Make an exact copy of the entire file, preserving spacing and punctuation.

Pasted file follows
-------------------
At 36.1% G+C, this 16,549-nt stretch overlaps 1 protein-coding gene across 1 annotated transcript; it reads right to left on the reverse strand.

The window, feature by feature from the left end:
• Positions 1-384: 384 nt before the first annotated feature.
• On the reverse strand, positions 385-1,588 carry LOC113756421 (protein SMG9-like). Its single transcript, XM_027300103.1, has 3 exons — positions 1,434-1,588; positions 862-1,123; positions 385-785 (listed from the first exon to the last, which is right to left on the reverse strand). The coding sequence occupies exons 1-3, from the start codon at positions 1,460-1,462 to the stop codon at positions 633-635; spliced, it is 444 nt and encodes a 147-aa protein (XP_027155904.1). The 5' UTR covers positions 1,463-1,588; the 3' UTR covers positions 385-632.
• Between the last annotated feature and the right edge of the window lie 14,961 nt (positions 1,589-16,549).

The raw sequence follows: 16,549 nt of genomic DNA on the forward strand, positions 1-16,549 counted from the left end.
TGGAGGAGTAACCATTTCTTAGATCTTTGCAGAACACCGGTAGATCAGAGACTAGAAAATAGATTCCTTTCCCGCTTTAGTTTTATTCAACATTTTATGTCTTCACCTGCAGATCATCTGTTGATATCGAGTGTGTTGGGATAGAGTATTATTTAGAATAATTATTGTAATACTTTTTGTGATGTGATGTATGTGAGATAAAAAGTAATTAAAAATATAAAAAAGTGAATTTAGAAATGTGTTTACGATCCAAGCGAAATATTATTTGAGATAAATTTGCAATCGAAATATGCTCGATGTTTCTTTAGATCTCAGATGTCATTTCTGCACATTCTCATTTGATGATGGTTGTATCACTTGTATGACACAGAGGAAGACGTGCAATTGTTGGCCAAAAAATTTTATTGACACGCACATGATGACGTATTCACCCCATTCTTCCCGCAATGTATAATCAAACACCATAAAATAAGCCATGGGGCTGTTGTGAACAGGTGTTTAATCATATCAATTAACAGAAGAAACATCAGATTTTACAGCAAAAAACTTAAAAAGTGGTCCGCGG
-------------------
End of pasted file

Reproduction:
At 36.1% G+C, this 16,549-nt stretch overlaps 1 protein-coding gene across 1 annotated transcript; it reads right to left on the reverse strand.

The window, feature by feature from the left end:
• Positions 1-384: 384 nt before the first annotated feature.
• On the reverse strand, positions 385-1,588 carry LOC113756421 (protein SMG9-like). Its single transcript, XM_027300103.1, has 3 exons — positions 1,434-1,588; positions 862-1,123; positions 385-785 (listed from the first exon to the last, which is right to left on the reverse strand). The coding sequence occupies exons 1-3, from the start codon at positions 1,460-1,462 to the stop codon at positions 633-635; spliced, it is 444 nt and encodes a 147-aa protein (XP_027155904.1). The 5' UTR covers positions 1,463-1,588; the 3' UTR covers positions 385-632.
• Between the last annotated feature and the right edge of the window lie 14,961 nt (positions 1,589-16,549).

The raw sequence follows: 16,549 nt of genomic DNA on the forward strand, positions 1-16,549 counted from the left end.
TGGAGGAGTAACCATTTCTTAGATCTTTGCAGAACACCGGTAGATCAGAGACTAGAAAATAGATTCCTTTCCCGCTTTAGTTTTATTCAACATTTTATGTCTTCACCTGCAGATCATCTGTTGATATCGAGTGTGTTGGGATAGAGTATTATTTAGAATAATTATTGTAATACTTTTTGTGATGTGATGTATGTGAGATAAAAAGTAATTAAAAATATAAAAAAGTGAATTTAGAAATGTGTTTACGATCCAAGCGAAATATTATTTGAGATAAATTTGCAATCGAAATATGCTCGATGTTTCTTTAGATCTCAGATGTCATTTCTGCACATTCTCATTTGATGATGGTTGTATCACTTGTATGACACAGAGGAAGACGTGCAATTGTTGGCCAAAAAATTTTATTGACACGCACATGATGACGTATTCACCCCATTCTTCCCGCAATGTATAATCAAACACCATAAAATAAGCCATGGGGCTGTTGTGAACAGGTGTTTAATCATATCAATTAACAGAAGAAACATCAGATTTTACAGCAAAAAACTTAAAAAGTGGTCCGCGG